The African continent adoption of E-commerce and car-hailing apps as a means of automobile dealings has risen in the past years but of note is the gratifying news that locally-made electric bikes are beginning to take over roads on the continent.
The time to aggressively replace fuel-based motorbikes in a global race to net zero is now!
Swedish-Kenyan firm, Opibus coming off with a strategic partnership between global ride-hailing firm Uber, appears to be leading the way in the adoption as about 3,000 Kenyan designed-and-built electric bikes are being projected to hit the road in Africa target countries as early as June this year.
Opibus, an e-mobility manufacturing and development company currently developing electric bikes in Nairobi has said it is leveraging on Uber’s presence in African markets to accelerate the mass adoption of electric vehicles across the continent.
“We’re seeing a huge demand for locally-designed electric motorcycles on the African continent, and by working with Uber we’ve now been able to prove the feasibility for large-scale deployment. Next year we’re scaling up our production to meet the market demand, both in Kenya and in the region” explained Mikael Gånge, Co-Founder and Chief Sales Officer of Opibus.
The Uber ride-hailing platform currently has a presence in South Africa, Nigeria, Ghana, Kenya, Tanzania, Uganda, and Ivory Coast among other Africa countries, with the company setting a 2040 target the full switch of its business to electric, with the further ambition of becoming a net-zero emissions platform.
“Uber is continuously looking for ways to improve the customer experience, and we have a responsibility to invest in product innovations that are safe, reliable, durable, and environmentally friendly and have a sustainable impact on drivers and cities. This collaboration with Opibus will do just that,” said Frans Hiemstra, General Manager, Uber Sub-Saharan Africa.
Opibus noted that the majority of the 3,000 units, will be deployed in Kenya and the rest will be used for launching the firm in other Africa markets, both in West and Southern Africa.
The biggest e-commerce platform in Africa, Jumia had in November 2021 announced the replacement of ‘hundreds’ of the fuel-based delivery motorbikes used by its riders, through a partnership with a Kenyan Start-up eBee Africa.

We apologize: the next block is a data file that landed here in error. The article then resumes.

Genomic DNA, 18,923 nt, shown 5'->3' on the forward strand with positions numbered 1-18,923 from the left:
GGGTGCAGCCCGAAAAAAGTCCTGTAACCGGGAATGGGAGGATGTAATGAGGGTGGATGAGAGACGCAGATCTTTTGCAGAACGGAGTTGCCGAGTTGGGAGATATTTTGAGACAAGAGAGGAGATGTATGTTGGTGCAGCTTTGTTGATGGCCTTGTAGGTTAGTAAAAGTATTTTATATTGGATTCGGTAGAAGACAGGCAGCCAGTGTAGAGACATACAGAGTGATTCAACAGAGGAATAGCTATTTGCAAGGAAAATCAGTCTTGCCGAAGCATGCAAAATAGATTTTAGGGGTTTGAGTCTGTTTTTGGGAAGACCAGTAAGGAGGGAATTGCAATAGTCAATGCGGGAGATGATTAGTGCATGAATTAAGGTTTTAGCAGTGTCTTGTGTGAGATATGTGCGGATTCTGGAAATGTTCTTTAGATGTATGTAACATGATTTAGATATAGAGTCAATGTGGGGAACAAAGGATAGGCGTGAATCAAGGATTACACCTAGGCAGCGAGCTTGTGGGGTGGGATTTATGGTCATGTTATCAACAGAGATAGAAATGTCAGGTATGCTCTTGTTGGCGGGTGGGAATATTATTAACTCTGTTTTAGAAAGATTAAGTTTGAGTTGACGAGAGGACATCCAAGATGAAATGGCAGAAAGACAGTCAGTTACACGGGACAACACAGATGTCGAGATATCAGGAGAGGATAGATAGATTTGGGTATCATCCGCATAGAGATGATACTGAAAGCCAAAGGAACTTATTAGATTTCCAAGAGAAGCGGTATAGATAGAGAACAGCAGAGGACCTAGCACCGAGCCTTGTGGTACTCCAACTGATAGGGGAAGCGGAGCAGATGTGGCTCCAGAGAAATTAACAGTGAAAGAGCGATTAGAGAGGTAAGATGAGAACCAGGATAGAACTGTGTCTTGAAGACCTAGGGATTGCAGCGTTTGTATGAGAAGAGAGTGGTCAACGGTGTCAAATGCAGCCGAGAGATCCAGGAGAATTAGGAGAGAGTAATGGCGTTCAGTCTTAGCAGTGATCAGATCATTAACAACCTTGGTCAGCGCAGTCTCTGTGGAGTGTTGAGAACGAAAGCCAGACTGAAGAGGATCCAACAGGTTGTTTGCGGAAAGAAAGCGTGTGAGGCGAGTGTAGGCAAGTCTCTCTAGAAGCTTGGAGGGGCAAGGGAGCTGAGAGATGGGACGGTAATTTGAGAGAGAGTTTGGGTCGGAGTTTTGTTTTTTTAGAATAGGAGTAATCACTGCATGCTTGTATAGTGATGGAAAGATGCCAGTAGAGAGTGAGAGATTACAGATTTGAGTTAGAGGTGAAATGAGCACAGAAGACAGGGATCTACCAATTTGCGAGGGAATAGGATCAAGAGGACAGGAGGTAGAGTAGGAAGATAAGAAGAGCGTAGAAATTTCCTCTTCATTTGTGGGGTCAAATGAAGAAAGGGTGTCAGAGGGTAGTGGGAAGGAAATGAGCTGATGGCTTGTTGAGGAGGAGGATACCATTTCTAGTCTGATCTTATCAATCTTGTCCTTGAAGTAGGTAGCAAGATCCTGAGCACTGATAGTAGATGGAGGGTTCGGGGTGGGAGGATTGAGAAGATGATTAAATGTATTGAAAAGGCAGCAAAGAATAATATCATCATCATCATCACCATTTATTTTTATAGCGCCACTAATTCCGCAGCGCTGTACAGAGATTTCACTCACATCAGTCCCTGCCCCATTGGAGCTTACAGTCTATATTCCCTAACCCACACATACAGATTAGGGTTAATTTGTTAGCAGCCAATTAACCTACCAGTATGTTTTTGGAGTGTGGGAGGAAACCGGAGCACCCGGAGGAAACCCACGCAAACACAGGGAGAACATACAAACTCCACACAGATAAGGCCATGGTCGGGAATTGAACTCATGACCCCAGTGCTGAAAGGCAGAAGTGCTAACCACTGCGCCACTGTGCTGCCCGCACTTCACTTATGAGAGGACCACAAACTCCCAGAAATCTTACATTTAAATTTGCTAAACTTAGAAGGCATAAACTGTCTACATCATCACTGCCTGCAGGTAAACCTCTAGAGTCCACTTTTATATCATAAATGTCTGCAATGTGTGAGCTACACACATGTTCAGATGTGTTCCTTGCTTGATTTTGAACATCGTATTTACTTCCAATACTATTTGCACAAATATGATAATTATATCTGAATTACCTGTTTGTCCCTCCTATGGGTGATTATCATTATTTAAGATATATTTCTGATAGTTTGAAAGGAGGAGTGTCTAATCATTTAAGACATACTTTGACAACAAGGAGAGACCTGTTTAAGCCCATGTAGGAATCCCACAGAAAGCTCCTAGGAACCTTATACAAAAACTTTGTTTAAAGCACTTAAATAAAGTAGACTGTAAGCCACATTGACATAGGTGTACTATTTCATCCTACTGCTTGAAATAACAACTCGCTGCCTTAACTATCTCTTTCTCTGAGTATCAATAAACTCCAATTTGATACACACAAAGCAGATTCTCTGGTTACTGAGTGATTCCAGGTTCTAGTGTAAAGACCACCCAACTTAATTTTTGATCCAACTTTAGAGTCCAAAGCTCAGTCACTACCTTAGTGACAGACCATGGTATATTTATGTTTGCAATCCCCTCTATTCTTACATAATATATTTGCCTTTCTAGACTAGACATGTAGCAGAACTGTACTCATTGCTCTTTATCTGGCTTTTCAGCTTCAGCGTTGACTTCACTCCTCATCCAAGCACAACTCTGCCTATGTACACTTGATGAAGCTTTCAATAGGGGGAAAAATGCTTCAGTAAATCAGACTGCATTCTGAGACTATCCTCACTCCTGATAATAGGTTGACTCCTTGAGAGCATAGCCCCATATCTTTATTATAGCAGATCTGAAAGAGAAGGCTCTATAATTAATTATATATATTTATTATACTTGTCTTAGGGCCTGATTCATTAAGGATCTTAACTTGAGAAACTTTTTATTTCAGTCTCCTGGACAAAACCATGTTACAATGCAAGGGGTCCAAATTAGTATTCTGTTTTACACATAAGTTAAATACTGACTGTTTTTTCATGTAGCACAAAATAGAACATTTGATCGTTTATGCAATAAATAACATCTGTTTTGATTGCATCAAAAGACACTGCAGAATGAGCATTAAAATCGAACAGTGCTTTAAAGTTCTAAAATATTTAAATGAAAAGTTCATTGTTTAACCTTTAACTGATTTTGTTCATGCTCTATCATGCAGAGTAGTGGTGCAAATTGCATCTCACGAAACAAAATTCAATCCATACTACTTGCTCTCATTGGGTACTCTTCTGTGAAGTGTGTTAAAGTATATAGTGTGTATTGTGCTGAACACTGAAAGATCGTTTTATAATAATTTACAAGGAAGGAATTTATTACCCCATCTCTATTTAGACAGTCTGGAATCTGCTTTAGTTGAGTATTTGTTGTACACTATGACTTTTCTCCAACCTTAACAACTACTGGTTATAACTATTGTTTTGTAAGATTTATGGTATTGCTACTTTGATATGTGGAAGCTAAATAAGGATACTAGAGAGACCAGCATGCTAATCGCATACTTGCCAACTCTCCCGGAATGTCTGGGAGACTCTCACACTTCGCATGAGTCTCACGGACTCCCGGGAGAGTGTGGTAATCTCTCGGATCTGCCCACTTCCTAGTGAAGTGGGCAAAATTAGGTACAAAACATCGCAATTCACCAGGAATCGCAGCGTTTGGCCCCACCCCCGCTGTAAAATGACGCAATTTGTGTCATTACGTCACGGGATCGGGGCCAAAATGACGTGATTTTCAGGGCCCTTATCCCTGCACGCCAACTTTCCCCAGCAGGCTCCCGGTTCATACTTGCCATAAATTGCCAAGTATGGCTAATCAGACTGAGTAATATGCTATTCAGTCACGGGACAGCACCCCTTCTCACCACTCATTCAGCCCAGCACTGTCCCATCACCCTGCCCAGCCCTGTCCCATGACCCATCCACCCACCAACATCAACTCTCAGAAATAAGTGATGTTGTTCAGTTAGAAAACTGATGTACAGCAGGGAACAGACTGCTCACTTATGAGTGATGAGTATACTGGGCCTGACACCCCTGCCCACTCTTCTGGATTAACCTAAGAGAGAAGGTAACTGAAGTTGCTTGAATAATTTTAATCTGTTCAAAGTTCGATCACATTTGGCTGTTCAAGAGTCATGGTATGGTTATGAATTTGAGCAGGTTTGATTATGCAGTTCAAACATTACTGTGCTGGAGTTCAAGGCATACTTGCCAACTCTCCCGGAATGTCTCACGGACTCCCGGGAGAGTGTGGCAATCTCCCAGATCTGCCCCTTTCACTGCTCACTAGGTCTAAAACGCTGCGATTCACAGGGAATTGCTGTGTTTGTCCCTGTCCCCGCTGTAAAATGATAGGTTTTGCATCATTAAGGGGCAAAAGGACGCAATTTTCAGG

Jumia noted that the decision to switch to E-bicycles is in cognizance with the firm’s effort to be an environmentally conscious organization.
“This pilot with eBee is the beginning of a conscious push across Africa into EVs. We hope we can play a part, as early adopters, in speeding up the penetration of the industry in Africa” said Jumia Services Country Manager, Ankur Agarwal.
According to Olivia Lamenya, the Africa Managing director of another Kenyan start-up, with a four-hour charge, the electric bikes can last an entire day of deliveries, save cost for riders and final consumers, with the company targeting having a 1 million green bikes on the road in Sub-Saharan Africa by 2030.
Ampersand, a Rwanda startup has announced its plans of scaling up the number of electric motorcycles from its current fleet of 56 drivers on the country’s roads to ‘several thousand’ while also growing in the Kenyan market, and projects that by the end of 2022, as it eyes the potential to electrify the around 5 million fuel-powered motorcycles in East Africa.
Ecobodaa, another Kenyan startup with an identical business model to Ampersand has November last year started the production of its electric bike brand with the company ramping up the roll-out of battery swap stations across the country, while betting on a rent-to-own business model to boost uptake.
Indian electric vehicles (EV) maker, One Electric had July 2021 began deliveries for its motorcycle brand, Kridn in Kenya, with plans in the offing to extend its operations to four more African countries this year, an indication that the African market is bringing in investors outside the continent.
Though target markets may be a bit different, One Eletric and Opibus appears to be direct rivals, effectively promoting competition. The slightly different market may be that Opibus has a robust frame and dual swappable battery packs that provide a perfect product-market fit, One Electric motorbikes are designed for tough road conditions, heavy loading, and high temperatures.
The brands are making a similar pledge which is good for the African market: They all promised a significant reduction in fuel and maintenance costs, with Opibus for instance affirming that users of its bikes experience a cost reduction of more than 60 percent, in comparison to a traditional internal combustion engine (ICE) motorcycle.
Africa is set to be on the spotlight in 2022 with big savings financially and environmentally, with competition for the deployment of electric motorbikes on the spiral.